It is quite common in the rest of the world that any one outstanding musician will have his/her own group but will also have the opportunity to partner with others outside of that established group to perform. Duets between famous musicians is a staple of the art. Sometimes both of those musicians may even play the same instrument or genre of music but often the most surprising results stem from performers of different genres connecting up. To me, pan is an instrument as legitimate as a trumpet or saxophone. Pan can be played in rock, jazz, classical, folk, gospel, or any other setting; with other pans or other instruments/voices. Yet in Trinidad and Tobago this barely happens. Pan is ready to break out and is doing so in the rest of the world but not so much in Trinidad and Tobago. The logical question is why? It may be that Trinis are so ensconced in the competitive nature of the culture of Pan that they cannot imagine the instrument outside of competition. This problem does not exist only with instrumentalists. What about composers, arrangers, recording personnel, marketers, manufacturers, media? Maybe it is time to look “Outta de Box” in order to move forward.
Education is one way out of our doldrums. This is equally important to tuners, players, arrangers, and composers. And I have to say, receiving a certificate of completion after a two or a six-week course in tuning does not a tuner make. The approach to teaching tuning in Trinidad is piecemeal at best. Tuning can be taught in the old-fashioned way with an interested party observing a master at work and gradually taking on more and more aspects of the process. Or it could be a major offered in College and University studying with the best in the country with an extensive lab covering ALL aspects of producing a finished pan. Both are equally important and effective methods. Do not insult a great tuner by sending a student from school to his workplace who only wants to “tune” and has no concept of the work that goes into making the instrument prior to tuning. Only after a complete hands-on course, whether informal or formal, should a student even be considered for an apprenticeship with a tuner. The problem is finding dedicated students who are ready to forego making any money at this as a profession for quite some time. Perhaps this is where the government can step in and offer a stipend to both master and apprentice.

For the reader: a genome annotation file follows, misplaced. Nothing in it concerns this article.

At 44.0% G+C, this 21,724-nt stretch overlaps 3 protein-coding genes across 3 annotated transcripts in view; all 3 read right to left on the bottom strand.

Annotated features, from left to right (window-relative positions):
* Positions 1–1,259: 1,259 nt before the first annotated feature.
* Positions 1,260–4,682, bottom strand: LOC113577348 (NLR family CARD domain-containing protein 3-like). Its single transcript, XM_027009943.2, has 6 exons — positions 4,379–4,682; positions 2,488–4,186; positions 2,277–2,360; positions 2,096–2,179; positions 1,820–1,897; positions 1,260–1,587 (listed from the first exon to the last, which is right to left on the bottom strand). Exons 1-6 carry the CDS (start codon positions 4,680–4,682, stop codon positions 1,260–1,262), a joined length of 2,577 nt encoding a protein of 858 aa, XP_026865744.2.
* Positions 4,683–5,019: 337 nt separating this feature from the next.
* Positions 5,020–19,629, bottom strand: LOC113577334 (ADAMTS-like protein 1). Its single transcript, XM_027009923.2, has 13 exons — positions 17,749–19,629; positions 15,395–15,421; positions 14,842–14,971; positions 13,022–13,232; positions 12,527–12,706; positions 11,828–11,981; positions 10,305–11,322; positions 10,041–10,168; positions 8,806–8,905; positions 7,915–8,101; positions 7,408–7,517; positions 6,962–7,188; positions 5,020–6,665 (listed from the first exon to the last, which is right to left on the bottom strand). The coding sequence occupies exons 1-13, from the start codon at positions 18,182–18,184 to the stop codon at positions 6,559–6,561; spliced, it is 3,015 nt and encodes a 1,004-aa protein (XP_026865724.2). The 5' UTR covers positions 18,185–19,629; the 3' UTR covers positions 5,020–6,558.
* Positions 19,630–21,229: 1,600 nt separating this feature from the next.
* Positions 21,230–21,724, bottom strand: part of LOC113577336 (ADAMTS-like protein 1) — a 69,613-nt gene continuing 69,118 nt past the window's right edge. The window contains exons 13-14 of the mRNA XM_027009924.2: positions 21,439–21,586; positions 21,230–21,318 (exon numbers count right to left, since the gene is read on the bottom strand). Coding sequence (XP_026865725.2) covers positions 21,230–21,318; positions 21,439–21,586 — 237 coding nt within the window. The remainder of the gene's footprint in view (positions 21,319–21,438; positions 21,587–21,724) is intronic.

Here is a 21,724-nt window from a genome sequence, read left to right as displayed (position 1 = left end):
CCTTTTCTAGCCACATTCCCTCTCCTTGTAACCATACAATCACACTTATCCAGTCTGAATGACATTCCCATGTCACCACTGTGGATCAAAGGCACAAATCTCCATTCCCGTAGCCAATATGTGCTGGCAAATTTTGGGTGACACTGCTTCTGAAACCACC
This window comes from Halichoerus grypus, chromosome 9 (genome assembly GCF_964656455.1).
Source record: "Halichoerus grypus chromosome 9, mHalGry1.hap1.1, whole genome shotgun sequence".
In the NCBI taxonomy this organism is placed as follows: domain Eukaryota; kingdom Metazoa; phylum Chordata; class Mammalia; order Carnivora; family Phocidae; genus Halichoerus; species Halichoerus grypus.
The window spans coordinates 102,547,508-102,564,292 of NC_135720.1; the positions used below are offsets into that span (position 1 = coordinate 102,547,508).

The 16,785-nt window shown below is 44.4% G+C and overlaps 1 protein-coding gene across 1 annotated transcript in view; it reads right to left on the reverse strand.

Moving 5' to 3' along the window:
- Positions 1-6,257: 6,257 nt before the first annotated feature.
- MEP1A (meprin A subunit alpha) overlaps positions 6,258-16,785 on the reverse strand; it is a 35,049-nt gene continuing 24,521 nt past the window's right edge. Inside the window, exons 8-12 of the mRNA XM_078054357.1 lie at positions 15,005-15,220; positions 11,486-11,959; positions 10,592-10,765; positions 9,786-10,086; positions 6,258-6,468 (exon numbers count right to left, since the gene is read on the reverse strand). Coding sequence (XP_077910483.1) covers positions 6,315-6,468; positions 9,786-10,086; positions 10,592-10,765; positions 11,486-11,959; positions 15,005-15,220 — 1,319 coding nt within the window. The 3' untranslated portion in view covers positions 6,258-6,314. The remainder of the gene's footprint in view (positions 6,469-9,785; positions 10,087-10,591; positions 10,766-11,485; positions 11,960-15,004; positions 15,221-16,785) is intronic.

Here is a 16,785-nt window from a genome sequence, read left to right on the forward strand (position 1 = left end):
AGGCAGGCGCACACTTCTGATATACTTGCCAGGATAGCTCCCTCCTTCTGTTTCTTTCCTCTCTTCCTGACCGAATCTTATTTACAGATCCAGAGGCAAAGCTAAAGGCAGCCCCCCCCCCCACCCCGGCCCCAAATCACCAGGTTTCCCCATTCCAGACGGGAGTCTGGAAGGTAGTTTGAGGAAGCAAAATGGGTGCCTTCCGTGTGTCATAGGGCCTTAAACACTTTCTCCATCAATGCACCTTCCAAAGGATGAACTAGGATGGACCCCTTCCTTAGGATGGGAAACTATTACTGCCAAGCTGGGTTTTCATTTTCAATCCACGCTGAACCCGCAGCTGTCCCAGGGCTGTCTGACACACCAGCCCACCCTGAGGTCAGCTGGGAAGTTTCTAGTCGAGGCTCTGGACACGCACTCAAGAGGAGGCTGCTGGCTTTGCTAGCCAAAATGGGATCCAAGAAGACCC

Instrumentalists, composers, and arrangers can get their education in the same way: in the pan yard at the feet of the greats or in the classroom or a combination of both. It is my opinion that every aspiring arranger should be made to study the great Clive Bradley and how his contributions changed the format of Panorama arrangements. But the education MUST go beyond the basics and beyond the setting of competition. There seems to be such an emphasis on being able to read music in TT currently. Reading music is but one tool in the musical toolbox and reading music alone does not make you a musician. Yes, it is important to a musician’s overall competency to be fluent with this tool but not at the expense of listening, observing, imitating, or finding your own way, all of which are equally important tools.